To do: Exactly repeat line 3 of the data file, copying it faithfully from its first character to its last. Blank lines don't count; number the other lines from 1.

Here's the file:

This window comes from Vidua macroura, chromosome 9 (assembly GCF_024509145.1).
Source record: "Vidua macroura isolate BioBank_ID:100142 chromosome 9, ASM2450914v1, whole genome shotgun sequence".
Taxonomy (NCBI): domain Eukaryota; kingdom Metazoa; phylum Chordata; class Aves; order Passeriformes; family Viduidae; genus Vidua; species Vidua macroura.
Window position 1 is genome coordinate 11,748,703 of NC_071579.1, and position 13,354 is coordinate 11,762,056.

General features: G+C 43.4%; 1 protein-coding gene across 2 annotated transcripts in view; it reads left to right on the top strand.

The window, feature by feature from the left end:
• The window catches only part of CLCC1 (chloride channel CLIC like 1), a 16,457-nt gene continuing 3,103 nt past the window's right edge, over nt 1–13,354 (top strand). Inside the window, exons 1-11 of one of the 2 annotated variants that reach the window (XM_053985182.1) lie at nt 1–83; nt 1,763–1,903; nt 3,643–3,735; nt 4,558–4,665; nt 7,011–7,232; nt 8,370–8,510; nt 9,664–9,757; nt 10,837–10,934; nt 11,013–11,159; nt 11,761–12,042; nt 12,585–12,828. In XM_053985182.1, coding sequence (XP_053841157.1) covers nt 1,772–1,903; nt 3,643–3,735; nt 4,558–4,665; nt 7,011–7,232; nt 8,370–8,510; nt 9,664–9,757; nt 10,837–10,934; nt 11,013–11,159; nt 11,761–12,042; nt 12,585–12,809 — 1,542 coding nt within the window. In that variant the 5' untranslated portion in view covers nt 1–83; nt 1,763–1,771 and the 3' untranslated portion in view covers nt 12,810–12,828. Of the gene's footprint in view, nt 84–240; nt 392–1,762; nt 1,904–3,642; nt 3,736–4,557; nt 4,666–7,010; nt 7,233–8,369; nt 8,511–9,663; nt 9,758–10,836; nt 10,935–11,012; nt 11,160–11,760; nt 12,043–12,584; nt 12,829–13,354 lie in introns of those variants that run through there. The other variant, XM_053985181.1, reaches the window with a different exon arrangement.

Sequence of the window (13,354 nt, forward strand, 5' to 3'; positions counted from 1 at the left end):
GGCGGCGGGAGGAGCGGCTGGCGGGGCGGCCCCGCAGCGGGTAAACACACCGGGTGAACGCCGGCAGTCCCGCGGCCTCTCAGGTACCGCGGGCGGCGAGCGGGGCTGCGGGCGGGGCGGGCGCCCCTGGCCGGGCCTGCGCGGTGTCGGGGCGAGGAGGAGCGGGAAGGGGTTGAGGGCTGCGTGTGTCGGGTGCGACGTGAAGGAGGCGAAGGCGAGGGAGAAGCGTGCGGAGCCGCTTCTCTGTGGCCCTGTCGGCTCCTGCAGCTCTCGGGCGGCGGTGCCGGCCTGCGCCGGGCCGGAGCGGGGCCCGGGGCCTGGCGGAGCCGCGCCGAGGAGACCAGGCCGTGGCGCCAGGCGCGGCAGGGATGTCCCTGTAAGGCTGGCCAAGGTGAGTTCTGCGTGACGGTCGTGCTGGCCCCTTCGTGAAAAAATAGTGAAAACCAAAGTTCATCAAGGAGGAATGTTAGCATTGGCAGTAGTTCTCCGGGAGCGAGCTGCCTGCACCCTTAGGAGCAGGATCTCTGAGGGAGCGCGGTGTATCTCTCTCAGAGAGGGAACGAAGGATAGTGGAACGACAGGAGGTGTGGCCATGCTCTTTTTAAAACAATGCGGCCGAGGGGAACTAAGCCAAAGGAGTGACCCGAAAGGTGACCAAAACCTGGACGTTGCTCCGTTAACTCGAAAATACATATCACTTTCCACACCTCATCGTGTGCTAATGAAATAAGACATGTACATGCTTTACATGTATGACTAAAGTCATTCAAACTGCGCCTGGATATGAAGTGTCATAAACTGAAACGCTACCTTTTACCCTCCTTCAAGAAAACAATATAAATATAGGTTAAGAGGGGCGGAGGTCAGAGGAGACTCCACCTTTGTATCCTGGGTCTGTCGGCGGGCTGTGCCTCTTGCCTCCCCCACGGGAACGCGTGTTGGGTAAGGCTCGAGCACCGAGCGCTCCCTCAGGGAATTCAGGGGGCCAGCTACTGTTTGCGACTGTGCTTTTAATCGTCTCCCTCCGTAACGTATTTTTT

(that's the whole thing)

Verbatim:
Taxonomy (NCBI): domain Eukaryota; kingdom Metazoa; phylum Chordata; class Aves; order Passeriformes; family Viduidae; genus Vidua; species Vidua macroura.